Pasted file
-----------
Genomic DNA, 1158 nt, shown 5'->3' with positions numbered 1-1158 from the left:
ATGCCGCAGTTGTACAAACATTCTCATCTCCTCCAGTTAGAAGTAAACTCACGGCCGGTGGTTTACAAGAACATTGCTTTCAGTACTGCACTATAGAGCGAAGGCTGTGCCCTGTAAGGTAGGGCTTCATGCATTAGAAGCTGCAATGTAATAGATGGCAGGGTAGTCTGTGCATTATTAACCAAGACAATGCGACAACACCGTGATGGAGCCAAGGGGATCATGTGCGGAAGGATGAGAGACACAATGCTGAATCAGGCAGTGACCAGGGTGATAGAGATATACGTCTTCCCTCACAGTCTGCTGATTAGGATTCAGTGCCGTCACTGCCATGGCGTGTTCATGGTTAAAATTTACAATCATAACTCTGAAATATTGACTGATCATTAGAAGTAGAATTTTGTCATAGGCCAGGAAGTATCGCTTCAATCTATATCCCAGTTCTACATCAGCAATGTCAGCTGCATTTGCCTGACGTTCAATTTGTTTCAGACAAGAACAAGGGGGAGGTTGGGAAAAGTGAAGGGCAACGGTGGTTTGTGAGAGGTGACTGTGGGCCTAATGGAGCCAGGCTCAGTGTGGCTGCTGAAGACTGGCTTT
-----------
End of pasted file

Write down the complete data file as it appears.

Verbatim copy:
Genomic DNA, 1158 nt, shown 5'->3' with positions numbered 1-1158 from the left:
ATGCCGCAGTTGTACAAACATTCTCATCTCCTCCAGTTAGAAGTAAACTCACGGCCGGTGGTTTACAAGAACATTGCTTTCAGTACTGCACTATAGAGCGAAGGCTGTGCCCTGTAAGGTAGGGCTTCATGCATTAGAAGCTGCAATGTAATAGATGGCAGGGTAGTCTGTGCATTATTAACCAAGACAATGCGACAACACCGTGATGGAGCCAAGGGGATCATGTGCGGAAGGATGAGAGACACAATGCTGAATCAGGCAGTGACCAGGGTGATAGAGATATACGTCTTCCCTCACAGTCTGCTGATTAGGATTCAGTGCCGTCACTGCCATGGCGTGTTCATGGTTAAAATTTACAATCATAACTCTGAAATATTGACTGATCATTAGAAGTAGAATTTTGTCATAGGCCAGGAAGTATCGCTTCAATCTATATCCCAGTTCTACATCAGCAATGTCAGCTGCATTTGCCTGACGTTCAATTTGTTTCAGACAAGAACAAGGGGGAGGTTGGGAAAAGTGAAGGGCAACGGTGGTTTGTGAGAGGTGACTGTGGGCCTAATGGAGCCAGGCTCAGTGTGGCTGCTGAAGACTGGCTTT